Doing More With Much Less Offers a Creative Opportunity for GSA Designers
"Less is more" is the most succinct and frequently cited aesthetic statement uttered by Ludwig Mies van der Rohe, one of the best known modern architects of the 20th century. Mies, as he is usually called, was asserting that architectural quality does not depend on elaborate ornamentation or geometric complexity.
Like all such philosophical pronouncements, Mies's dictum never guaranteed good architecture, which ultimately depends on the skill of the designer. Consequently, less talented practitioners, heeding his advice, produced countless buildings stripped not only of ornamentation and complexity, but also of aesthetic vitality. This led architect Robert Venturi more than three decades ago to offer his contrary pronouncement, "Less is a bore."
In design, less can be either more or a bore. But in the face of today's dramatically rising construction costs, a less polemical and more sensible use of these nouns better serves the cause of architecture: Do more with less.
Aspiring to do more with less applies particularly to government entities struggling with tight budgets, yet still undertaking essential capital projects. Perhaps no entity is more aware of this than the General Services Administration. The GSA is by far the nation's largest civilian real estate owner, property manager and developer.
Mounting federal budget deficits and fiscal constraints will compel the GSA to do more with less. But another motivation is at work: a profound commitment by the GSA in recent years to design excellence.
During the 1990s, the Public Buildings Service of the GSA changed directions. As procurer of architectural design services on behalf of other federal agencies, in effect its clients and tenants, the GSA decided that creating high-quality federal architecture should be an explicit, national policy goal. In 1994 it adopted and implemented its Design Excellence Program.
The primary aim of the program was to seek and hire architectural firms, large or small, with proven talent but not necessarily with GSA project experience. Previously, the GSA tended to hire firms with established track records in successfully executing government projects rather then firms whose most salient qualifications were aesthetic.
As part of the Design Excellence Program, the GSA created a cohort of design "peers," experienced practicing architects appointed from across the nation and enlisted periodically to serve on the GSA architect selection and design review panels. I have observed and participated in this process first-hand, having been a GSA peer reviewer since 1998.
Panelists are expected to analyze and critique the work of fellow architects and help the GSA achieve its design goals.
Many GSA projects planned and funded in the 1990s, an era of federal budget surpluses, were new federal courthouses. Designed by some of the nation's most notable architectural firms, every project built over the past 10 years is elaborately composed and often monumental in scale, dimensions and proportions. New courthouses have risen in large cities -- Boston, Portland, Seattle, Phoenix, Cleveland, Omaha, Denver -- as well as in smaller municipalities such as Gulfport, Miss.; Youngstown, Ohio; and Fresno, Calif.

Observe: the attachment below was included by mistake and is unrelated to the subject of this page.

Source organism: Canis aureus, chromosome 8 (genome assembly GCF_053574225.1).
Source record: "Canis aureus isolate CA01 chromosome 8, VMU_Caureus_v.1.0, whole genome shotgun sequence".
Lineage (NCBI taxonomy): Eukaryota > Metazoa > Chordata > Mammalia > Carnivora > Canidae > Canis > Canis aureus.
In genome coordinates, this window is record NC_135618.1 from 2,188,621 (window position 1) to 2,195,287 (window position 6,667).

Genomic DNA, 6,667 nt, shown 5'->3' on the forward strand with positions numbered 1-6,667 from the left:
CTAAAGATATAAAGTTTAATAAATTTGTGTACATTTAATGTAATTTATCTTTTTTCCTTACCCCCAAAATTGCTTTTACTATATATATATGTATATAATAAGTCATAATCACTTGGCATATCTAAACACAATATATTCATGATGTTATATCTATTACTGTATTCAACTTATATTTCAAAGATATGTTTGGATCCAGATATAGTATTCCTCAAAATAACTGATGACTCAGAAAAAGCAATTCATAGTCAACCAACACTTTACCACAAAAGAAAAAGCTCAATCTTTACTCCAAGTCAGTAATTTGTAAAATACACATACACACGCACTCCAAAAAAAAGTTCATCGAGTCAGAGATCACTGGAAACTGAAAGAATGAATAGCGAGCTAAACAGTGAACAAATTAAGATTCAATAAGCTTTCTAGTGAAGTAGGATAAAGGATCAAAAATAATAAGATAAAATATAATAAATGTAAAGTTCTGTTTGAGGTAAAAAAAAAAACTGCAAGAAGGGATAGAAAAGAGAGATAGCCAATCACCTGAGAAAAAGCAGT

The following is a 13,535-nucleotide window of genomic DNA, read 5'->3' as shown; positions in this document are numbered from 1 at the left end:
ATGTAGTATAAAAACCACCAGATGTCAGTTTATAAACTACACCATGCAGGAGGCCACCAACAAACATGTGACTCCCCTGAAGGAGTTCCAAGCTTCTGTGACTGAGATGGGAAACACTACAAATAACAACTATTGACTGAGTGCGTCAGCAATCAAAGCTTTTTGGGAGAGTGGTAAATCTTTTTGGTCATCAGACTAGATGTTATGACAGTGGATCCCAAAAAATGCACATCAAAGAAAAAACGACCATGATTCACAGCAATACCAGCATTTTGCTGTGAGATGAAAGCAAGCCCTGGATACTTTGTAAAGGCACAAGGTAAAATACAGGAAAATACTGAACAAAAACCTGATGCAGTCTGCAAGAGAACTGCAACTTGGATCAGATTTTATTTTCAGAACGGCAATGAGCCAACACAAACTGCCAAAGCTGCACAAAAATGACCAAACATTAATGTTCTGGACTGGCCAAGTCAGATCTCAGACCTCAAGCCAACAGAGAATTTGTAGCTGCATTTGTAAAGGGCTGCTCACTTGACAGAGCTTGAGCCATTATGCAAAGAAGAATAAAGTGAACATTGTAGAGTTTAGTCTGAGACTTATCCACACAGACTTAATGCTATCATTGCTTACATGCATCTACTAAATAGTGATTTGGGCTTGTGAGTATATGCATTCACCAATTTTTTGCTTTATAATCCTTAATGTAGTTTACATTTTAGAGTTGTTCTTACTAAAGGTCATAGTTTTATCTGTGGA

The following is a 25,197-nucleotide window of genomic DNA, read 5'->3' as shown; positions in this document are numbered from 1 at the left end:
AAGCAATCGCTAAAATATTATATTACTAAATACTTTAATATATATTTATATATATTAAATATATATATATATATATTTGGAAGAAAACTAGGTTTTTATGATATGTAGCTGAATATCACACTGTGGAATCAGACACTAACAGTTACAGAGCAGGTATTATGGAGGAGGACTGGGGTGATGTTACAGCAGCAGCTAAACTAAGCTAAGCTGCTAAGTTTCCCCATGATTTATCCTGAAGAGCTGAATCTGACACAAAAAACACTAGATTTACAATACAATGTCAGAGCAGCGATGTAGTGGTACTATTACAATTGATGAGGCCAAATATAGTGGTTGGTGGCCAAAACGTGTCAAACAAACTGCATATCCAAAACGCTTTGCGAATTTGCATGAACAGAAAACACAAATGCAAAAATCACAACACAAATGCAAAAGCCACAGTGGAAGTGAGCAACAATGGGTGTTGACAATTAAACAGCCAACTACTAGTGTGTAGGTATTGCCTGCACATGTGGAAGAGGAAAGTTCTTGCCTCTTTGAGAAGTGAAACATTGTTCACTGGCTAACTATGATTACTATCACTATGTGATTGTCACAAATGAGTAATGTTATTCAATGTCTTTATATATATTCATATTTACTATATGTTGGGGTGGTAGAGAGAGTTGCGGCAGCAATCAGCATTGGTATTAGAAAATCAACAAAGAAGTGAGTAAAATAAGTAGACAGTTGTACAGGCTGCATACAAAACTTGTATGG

In each of the GSA's new courthouses, courtrooms are technologically state-of-the-art, corridors are wide and lobbies are capacious. Each building is elegantly finished with the best materials: rich marbles and granites, beautifully grained hardwood paneling, plush carpeting, stainless steel hardware and metalwork, top-quality ceilings and light fixtures, high-tech glazing and curtain wall systems.
All the new courthouses reflect a standard of design care and craft of which the GSA, its architects, its tenants -- federal judges, clerical staffs, U.S. attorneys -- and, ultimately, taxpayers can be proud. These projects also reflect generous budgets that are likely to be much less generous in the future.
Now the GSA and its architects will be tested anew. They must do more with less.
Building configurations may need to be simpler, floor areas reduced, ceilings lowered, corridors narrowed a foot or two. Granite and stainless steel may have to give way to gypsum board and pre-finished aluminum. Less expensive ceiling, lighting and curtain wall systems may need to be specified.
Fortunately, simplifying design and making financial trade-offs do not have to produce mediocre architecture. Sufficiently talented designers, believing that aesthetic quality is not necessarily budget-dependent, can still produce great buildings. Such designers know how to make form and space visually dynamic and appealing, yet economical to construct. They know how to edit their designs, how and where to make both artful gestures and artful compromises. They recognize when doing "less" is doing too little. And they even relish tight budgets that, while obliging them to work much harder, can engender creativity that might not occur when budgets are generous.
Despite immense federal deficits, the GSA still can achieve design excellence. It just needs to make sure it hires architects for whom doing more with less is an opportunity, not a burden.
Roger K. Lewis is a practicing architect and a professor of architecture at the University of Maryland.